Utopian Turtletop. Monsieur Croche's Bête Noire. Contact: turtletop [at] hotmail [dot] com

Wednesday, January 28, 2004


Everybody has a distinctive walk.  The shapes your body makes as you propel yourself over ground are distinctly yours.  Your posture, your gait -- they’re yours and no one else’s.  Same with your voice.  As individual as your fingerprint.  Surveillance experts know this; science can track it; for all I know anybody who’s ever marched at a protest may be on some giant government gait/posture database somewhere in suburban Maryland.

A traditional jazz value is the development of an individual voice print on one’s instrument.  Some rockers achieve this as well, particularly lead guitarists and drummers.  Electric guitarists often play particular guitars and dial their amps and pick-up settings to get a particular tone.  To take two examples, implying no special endorsement, Jerry Garcia often (but not always) played with that unique Jerry Garcia tone; Carlos Santana has his typical tone (which he sometimes strays from).  But each of them also has a unique way of improvising melodies that makes their solos distinctive even when they stray from their typical tones.  George Harrison in his solo career changed his guitar tone frequently, but his slide guitar solos are always immediately recognizable because he has his own “way of walking” with that guitar.

Last night on the jazz/folk/world college station I heard James Blood Ulmer playing Ornette’s composition “Lonely Woman.”  What a gorgeous composition, a signal composition of free jazz, a beautiful melody that DEPENDS on being unmoored from strict adherence to bar lines.  (It occurs to me while typing that I’ve never heard the Modern Jazz Quartet’s early version of the tune; I wonder how they dealt with the intense rubato built into the tune.)  I’d never heard or heard of Ulmer’s version, but I know it’s him because no one else sounds like him.  His skittery, angularly melodic electric guitar style is distinctive and terrific.  He and the bassist and drummer flowed through their multiple tempos beautifully, often each playing in their own tempo, but responding to each other in terms of density, or intensity of attack and dynamics.  When one would play louder and more staccato the others would respond to that while each usually maintaining their own rhythmic pulse.  Dense, complex music.  Very cool.  I would have liked to have heard it live, where the louds and softs really do get loud and soft, unlike on record, where recording technology flattens the louds and softs to produce a consistent volume so I can hear it nicely over the noise of traffic while driving in my car without having to constantly turn the volume up and down.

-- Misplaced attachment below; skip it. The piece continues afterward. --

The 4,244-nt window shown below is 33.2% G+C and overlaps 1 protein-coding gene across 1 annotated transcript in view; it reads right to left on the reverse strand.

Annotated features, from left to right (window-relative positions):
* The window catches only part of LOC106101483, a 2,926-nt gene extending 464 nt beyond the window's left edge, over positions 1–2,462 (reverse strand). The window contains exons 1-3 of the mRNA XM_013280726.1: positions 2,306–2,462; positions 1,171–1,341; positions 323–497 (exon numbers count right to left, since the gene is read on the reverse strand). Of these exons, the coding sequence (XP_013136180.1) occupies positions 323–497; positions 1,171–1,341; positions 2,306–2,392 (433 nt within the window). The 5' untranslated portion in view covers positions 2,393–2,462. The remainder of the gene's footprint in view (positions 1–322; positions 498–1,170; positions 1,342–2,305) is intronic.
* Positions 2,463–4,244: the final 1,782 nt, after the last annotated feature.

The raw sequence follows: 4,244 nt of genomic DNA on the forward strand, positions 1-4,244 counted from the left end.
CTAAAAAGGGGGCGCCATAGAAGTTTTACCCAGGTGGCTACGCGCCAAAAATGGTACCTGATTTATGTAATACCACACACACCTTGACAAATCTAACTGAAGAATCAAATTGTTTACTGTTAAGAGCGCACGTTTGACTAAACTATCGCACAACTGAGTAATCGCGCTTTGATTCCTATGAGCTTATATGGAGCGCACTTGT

Everybody is a star, like Sly and the Family Stone say. And my definition of a star is somebody with a uniquely personal “way of walking,” which means everybody. The complexity and degree of distinctiveness is the question in musical style. In his autobiography, Roland Barthes defends his hack piano playing, mistakes and all, on the grounds that better pianists impose their interpretations on the music, while he, Roland Barthes, lacks competence to do so, and so he plays what the composers have written unfiltered. Whether that’s true or a witty and elegant line of baloney (and I suspect the latter), nothing could be further from individualistic jazz America. James Blood Ulmer and band interpreted the heck out of “Lonely Woman,” and the composer wouldn’t have had it any other way.
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